by Nick Visser: Against all odds, the famed primatologist, the subject of a new documentary, still holds hope that we’ll pull ourselves together…
Jane Goodall gets depressed, too.
The primatologist, the subject of a new documentary, gets angry that humanity has killed off thousands of orangutans. She’s frustrated that we, in our quest to grow and conquer, have changed the planet forever.
“Goodness, if we could spend the same money learning about the world that we spend on wars…. We’re so stupid aren’t we?” she told HuffPost in a recent interview. “We seem to have lost the connection between our clever brains and our hearts.”
But Goodall, just a few weeks shy of her 84th birthday, still has faith.
“People desperately want hope. When you lose hope, what’s left in life?” she said. “We truly have harmed the world, but I still think there’s a window of time for us to try and turn things around. It can never get back to the way it was … but we have to try.”
Goodall is one of the most recognized scientists of our time. She was one of several pioneering women in the 1960s who forged a pathway through lecture halls filled with men. Her seminal research on chimpanzees changed how we viewed animal intelligence.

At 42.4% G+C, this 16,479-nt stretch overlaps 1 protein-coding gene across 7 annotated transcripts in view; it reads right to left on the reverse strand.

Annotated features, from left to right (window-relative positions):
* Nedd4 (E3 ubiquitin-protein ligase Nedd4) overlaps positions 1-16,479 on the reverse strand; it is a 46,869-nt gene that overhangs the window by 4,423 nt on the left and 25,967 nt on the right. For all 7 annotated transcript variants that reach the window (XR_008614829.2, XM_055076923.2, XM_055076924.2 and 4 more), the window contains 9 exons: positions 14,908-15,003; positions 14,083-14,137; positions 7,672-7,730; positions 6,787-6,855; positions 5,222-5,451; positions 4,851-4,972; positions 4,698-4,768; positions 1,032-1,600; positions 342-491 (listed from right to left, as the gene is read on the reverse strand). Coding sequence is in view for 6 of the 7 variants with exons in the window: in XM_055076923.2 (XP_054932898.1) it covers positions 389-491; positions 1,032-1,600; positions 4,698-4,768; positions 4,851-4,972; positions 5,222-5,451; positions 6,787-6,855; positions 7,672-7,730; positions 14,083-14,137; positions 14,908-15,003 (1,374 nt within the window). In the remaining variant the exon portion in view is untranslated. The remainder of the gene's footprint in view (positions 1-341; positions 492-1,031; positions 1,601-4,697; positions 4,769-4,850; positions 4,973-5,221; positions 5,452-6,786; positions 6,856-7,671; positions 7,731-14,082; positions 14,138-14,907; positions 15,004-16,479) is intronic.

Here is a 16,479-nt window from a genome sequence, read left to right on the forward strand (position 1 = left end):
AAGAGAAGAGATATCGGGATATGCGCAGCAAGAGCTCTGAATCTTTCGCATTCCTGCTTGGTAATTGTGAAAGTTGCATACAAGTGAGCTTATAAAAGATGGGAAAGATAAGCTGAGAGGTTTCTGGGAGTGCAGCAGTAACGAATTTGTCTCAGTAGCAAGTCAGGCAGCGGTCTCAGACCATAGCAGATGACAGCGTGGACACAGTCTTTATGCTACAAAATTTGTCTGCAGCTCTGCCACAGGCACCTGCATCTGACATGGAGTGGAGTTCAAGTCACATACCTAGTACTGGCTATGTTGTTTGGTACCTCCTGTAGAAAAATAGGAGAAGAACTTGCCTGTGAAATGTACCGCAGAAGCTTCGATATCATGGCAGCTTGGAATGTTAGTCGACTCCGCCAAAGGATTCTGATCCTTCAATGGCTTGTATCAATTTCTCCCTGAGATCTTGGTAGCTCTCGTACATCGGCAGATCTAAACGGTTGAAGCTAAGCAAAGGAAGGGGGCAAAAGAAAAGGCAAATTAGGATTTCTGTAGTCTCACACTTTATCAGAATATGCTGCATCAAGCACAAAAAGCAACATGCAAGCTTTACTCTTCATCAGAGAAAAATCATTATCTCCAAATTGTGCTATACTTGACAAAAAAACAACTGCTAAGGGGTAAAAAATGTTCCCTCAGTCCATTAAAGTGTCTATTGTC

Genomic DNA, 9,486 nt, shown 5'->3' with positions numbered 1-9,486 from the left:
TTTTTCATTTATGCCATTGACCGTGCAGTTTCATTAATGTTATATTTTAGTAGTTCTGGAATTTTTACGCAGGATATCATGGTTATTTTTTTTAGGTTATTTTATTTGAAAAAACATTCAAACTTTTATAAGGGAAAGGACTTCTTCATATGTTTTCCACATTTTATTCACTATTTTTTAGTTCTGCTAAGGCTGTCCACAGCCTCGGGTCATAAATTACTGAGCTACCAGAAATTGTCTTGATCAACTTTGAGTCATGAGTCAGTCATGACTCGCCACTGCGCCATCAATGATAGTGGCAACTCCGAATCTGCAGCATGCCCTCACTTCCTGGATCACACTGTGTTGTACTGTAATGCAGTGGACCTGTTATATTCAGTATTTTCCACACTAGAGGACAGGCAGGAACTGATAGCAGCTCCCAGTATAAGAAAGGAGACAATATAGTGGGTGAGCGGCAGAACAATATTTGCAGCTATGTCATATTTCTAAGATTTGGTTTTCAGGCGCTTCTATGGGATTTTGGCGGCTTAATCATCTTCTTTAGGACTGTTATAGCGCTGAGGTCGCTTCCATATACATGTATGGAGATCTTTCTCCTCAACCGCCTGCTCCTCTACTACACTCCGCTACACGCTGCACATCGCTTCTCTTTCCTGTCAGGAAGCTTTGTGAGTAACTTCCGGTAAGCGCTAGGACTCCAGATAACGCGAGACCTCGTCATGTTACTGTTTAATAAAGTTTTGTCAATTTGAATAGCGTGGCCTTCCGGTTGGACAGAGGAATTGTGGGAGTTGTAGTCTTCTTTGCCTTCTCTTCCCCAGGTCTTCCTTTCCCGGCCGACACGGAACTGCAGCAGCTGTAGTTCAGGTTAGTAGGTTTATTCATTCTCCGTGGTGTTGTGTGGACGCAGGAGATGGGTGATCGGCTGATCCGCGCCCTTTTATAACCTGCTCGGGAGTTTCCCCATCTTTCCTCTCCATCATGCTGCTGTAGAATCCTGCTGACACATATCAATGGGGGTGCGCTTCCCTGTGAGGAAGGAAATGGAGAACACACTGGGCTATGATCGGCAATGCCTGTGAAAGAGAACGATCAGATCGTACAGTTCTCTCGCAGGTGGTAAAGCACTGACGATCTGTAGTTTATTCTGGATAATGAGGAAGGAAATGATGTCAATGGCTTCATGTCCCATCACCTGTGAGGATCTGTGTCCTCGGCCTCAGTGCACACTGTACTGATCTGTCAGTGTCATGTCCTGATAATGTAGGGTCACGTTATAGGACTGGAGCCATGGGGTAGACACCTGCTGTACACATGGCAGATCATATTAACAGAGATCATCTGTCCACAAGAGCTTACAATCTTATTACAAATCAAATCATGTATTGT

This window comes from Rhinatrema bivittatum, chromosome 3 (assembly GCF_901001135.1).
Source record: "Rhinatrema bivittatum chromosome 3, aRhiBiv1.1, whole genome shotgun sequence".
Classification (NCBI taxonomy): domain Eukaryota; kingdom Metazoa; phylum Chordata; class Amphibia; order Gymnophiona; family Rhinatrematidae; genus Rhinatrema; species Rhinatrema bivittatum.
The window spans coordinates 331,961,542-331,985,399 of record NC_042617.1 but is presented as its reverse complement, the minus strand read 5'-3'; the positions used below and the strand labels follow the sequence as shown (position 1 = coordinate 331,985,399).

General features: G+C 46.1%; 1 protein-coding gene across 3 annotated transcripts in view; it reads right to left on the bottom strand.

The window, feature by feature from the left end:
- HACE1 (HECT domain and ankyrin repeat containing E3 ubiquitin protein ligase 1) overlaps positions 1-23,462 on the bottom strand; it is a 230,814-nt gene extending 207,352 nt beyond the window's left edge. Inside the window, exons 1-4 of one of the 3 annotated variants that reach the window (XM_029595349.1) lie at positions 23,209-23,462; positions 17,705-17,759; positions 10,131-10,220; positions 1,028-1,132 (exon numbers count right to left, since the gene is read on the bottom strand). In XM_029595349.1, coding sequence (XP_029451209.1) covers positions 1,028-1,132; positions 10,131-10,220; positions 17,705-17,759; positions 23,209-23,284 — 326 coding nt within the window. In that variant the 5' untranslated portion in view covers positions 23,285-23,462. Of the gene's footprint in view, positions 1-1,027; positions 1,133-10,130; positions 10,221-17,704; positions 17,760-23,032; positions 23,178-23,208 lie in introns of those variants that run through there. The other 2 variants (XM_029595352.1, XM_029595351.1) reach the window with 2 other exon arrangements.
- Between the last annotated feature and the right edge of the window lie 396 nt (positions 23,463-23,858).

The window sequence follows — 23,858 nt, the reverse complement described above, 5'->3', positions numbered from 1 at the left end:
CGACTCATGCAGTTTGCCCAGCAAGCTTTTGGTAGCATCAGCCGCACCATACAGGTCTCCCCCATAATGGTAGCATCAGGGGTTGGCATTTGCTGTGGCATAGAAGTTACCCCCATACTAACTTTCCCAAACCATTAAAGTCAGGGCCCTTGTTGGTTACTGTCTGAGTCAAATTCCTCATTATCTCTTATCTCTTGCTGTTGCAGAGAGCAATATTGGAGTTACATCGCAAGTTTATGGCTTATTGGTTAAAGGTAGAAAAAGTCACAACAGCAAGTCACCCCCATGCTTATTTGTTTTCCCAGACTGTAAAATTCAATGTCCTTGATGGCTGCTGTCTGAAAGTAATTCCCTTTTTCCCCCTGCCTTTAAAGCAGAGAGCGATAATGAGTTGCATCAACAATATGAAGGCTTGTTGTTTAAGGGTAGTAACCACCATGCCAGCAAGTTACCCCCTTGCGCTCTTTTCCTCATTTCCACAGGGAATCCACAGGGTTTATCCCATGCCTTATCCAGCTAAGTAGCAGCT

Goodness, if we could spend the same money learning about the world that we spend on wars.Jane Goodall
Those early days of Goodall’s research make up the bulk of a new documentary, “Jane,” that will air on National Geographic next week. Filmmakers sifted through more than 100 hours of never-before-seen footage of her research 50 years ago in Tanzania’s Gombe National Park.
Today, Goodall travels about 300 days a year to share her unending passion for the natural world. Through speeches, appearances and interviews, she tries to combat feelings of frustration. She also launched an initiative called the Roots and Shoots program to empower young people to become environmentalists. She urges them to find a cause, join with friends to create a stir, no matter how big or small.